For a long time, nothing they wrote on the whiteboard felt essential to them. They might have never made a game before. Their office might be in Sam’s rich roommate’s apartment, but they were young enough to believe that whatever they made, it could very well become a classic. As Sam often said to Sadie, “Why make anything if you don’t believe it could be great?”

It is worth noting that greatness for Sam and Sadie meant different things. To oversimplify: For Sam, greatness meant popular. For Sadie, art.

By May, with Sam’s purloined dry-erase markers already squeaky and parched, Sadie was worried that they would never settle on an idea, and that they’d run out of time to make the game. From her point of view, they were already on an incredibly, indeed impossibly, tight schedule.

They stood in front of the whiteboard, which was covered with their rainbow of brainstorms. “There’s something here, I know it,” Sam said.

“What if there’s not?” Sadie said.

“Then we’ll come up with something else,” Sam said. He grinned at Sadie.

“You have no right to be this happy,” Sadie said.

While Sadie experienced this period of indecision as stressful, Sam didn’t feel that way at all. The best part of this moment, he thought, is that everything is still possible. But then, Sam could feel that way. Sam was a decent artist and he would come to be a decent programmer and level designer, but remember, he had never made a single game before. It was Sadie who knew what it took to make a game—even a bad game—and it was Sadie who would do most of the heavy lifting when it came to the programming, the engine building, and everything else.

Sam was not a physically affectionate person—something to do with having been touched too much during his years in the hospital. But he took Sadie’s shoulders in his hands—she was a full inch taller than him—and he looked into her eyes. “Sadie,” he said. “Do you know why I want to make a game?”

“Of course. Because you foolishly think it will make you rich and famous.”

“No. It’s very simple. I want to make something that will make people happy.”

“That seems trite,” Sadie remarked.

“I don’t think it is. Do you remember when we were kids, and how much fun it used to be to spend the whole afternoon in some game world?”

“Of course,” Sadie said.

“Sometimes, I would be in so much pain. The only thing that kept me from wanting to die was the fact that I could leave my body and be in a body that worked perfectly for a while—better than perfectly, actually—with a set of problems that were not my own.”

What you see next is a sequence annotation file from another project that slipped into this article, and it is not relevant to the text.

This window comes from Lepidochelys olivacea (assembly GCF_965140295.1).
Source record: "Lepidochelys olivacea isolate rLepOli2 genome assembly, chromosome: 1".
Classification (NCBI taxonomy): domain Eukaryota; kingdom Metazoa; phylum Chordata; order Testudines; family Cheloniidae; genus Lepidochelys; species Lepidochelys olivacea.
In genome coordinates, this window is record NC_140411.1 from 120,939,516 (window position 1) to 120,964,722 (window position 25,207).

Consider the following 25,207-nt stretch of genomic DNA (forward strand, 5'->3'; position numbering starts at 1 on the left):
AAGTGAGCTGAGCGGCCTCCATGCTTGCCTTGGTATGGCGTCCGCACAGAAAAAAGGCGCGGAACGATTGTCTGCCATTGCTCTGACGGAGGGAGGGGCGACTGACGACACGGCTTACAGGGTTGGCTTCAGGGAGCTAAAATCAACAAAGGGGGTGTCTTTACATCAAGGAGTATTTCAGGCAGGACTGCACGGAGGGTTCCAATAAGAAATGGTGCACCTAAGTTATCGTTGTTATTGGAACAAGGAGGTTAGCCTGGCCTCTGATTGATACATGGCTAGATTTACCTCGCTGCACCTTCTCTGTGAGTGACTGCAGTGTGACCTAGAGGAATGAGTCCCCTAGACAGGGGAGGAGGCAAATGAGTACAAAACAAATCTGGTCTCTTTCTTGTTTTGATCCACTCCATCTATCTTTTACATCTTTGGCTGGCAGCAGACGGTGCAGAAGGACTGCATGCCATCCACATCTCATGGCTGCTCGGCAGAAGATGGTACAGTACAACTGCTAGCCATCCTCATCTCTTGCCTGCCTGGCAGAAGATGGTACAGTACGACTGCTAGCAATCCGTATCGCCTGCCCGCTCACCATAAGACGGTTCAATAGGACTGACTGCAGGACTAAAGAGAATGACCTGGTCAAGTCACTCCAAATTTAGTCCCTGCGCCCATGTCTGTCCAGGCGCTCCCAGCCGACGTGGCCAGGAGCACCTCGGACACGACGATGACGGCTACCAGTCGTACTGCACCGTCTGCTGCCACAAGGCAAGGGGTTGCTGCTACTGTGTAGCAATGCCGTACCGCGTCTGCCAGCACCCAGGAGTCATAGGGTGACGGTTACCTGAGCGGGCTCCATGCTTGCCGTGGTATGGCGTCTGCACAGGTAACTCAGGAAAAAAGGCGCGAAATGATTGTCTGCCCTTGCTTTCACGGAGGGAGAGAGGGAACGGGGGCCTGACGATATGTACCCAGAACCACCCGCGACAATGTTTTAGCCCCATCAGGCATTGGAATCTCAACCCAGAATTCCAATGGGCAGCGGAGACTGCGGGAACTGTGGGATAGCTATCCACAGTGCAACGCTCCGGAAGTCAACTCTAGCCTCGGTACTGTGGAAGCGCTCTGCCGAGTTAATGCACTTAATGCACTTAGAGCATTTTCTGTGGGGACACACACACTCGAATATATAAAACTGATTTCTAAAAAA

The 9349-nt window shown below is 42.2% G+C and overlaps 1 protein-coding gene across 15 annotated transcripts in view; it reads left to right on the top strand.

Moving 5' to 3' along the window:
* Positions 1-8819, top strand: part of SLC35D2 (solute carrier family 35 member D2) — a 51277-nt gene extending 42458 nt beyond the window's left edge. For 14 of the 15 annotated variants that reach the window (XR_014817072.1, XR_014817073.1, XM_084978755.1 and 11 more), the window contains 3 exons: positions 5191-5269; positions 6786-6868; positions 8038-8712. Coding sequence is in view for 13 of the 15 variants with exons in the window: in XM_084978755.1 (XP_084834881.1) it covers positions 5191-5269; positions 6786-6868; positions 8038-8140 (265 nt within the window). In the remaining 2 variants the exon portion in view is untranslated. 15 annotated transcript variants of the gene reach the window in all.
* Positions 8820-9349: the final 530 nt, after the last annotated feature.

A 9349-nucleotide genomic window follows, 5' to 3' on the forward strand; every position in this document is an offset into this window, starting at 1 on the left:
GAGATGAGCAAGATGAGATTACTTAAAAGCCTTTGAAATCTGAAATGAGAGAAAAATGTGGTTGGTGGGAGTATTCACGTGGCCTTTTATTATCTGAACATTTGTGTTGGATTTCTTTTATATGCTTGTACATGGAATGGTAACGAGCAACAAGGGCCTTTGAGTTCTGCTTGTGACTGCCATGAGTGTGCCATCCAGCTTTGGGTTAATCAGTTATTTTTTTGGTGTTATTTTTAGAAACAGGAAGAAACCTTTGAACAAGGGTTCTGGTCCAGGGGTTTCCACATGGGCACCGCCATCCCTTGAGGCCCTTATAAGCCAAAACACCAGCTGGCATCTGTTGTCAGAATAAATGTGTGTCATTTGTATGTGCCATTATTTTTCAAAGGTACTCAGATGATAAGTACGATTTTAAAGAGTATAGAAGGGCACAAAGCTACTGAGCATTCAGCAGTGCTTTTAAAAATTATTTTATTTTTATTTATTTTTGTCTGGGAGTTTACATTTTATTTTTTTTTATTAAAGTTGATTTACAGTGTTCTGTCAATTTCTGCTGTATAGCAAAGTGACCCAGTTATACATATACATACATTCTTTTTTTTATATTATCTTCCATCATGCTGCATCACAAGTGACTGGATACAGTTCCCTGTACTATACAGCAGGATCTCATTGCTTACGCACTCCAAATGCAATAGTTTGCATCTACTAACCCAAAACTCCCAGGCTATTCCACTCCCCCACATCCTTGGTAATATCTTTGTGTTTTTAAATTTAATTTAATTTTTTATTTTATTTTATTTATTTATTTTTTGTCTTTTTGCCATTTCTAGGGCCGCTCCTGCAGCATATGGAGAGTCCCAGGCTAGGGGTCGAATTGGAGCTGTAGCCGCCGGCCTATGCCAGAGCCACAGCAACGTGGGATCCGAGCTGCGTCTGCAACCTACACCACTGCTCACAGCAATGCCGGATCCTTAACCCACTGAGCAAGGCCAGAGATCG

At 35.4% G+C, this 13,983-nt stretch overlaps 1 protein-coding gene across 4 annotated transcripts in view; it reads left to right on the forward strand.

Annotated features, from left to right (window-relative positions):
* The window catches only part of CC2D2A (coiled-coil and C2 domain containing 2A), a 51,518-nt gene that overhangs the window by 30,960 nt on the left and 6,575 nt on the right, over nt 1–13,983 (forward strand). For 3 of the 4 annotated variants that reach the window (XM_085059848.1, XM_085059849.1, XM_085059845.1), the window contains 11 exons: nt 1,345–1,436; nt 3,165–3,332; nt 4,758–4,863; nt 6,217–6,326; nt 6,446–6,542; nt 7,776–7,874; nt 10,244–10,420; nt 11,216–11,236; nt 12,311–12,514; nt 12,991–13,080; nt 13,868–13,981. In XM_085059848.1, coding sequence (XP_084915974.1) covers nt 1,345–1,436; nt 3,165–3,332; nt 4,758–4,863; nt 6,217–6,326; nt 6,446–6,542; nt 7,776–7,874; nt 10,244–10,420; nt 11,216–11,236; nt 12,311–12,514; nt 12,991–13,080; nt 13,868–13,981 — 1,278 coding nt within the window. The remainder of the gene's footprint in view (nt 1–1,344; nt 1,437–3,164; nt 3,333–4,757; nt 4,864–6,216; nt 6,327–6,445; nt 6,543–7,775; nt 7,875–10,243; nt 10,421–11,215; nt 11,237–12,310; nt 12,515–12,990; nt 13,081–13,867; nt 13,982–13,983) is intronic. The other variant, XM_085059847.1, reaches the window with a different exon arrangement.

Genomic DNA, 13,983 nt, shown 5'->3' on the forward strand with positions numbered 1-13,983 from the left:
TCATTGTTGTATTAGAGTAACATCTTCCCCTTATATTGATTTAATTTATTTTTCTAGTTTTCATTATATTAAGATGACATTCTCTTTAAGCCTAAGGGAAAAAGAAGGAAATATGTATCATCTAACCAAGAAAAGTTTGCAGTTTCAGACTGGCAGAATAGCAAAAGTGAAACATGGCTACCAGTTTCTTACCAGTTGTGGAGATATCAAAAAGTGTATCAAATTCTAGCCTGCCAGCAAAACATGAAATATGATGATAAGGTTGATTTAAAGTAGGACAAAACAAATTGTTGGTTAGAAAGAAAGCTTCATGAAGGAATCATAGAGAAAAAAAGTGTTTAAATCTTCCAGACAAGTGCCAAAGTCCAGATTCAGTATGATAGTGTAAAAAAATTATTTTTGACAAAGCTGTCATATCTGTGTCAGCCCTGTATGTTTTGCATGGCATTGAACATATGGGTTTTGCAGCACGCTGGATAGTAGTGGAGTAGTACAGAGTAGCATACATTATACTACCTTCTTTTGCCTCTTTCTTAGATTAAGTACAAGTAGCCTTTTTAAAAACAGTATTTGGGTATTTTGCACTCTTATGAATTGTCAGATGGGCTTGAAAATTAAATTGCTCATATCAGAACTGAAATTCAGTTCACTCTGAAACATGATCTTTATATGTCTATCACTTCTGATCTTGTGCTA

“You couldn’t land at the top of a pole, but Mario could.”

“Exactly. I could save the princess, even when I could barely get out of bed. So, I do want to be rich and famous. I am, as you know, a bottomless pit of ambition and need. But I also want make something sweet. Something kids like us would have wanted to play to forget their troubles for a while.”

Sadie was moved by Sam’s words—in the years she had known him, he so rarely mentioned his own pain. “Okay,” she said. “Okay.”

“Good,” Sam said, as if they had settled something. “We should leave for the theater now.”

They were taking the night off to go see Marx in a student production of Twelfth Night at the mainstage of the American Repertory Theater. It was something of a big deal to be cast in the mainstage show. Since Marx was lending them the apartment for the summer, Sam had thought it would be a good idea for both of them to go.

Have you read this book? I’d love to hear your thoughts in a comment below!

Tomorrow and Tomorrow and Tomorrow – Summary

In this exhilarating novel by the best-selling author of The Storied Life of A. J. Fikry two friends–often in love, but never lovers–come together as creative partners in the world of video game design, where success brings them fame, joy, tragedy, duplicity, and, ultimately, a kind of immortality.

On a bitter-cold day, in the December of his junior year at Harvard, Sam Masur exits a subway car and sees, amid the hordes of people waiting on the platform, Sadie Green. He calls her name. For a moment, she pretends she hasn’t heard him, but then, she turns, and a game begins: a legendary collaboration that will launch them to stardom. These friends, intimates since childhood, borrow money, beg favors, and, before even graduating college, they have created their first blockbuster, Ichigo. Overnight, the world is theirs. Not even twenty-five years old, Sam and Sadie are brilliant, successful, and rich, but these qualities won’t protect them from their own creative ambitions or the betrayals of their hearts.

Spanning thirty years, from Cambridge, Massachusetts, to Venice Beach, California, and lands in between and far beyond, Gabrielle Zevin’s Tomorrow, and Tomorrow, and Tomorrow is a dazzling and intricately imagined novel that examines the multifarious nature of identity, disability, failure, the redemptive possibilities in play, and above all, our need to connect: to be loved and to love. Yes, it is a love story, but it is not one you have read before.

Copyright © 2022 by Gabrielle Zevin.

You can find more details here on Goodreads and on StoryGraph.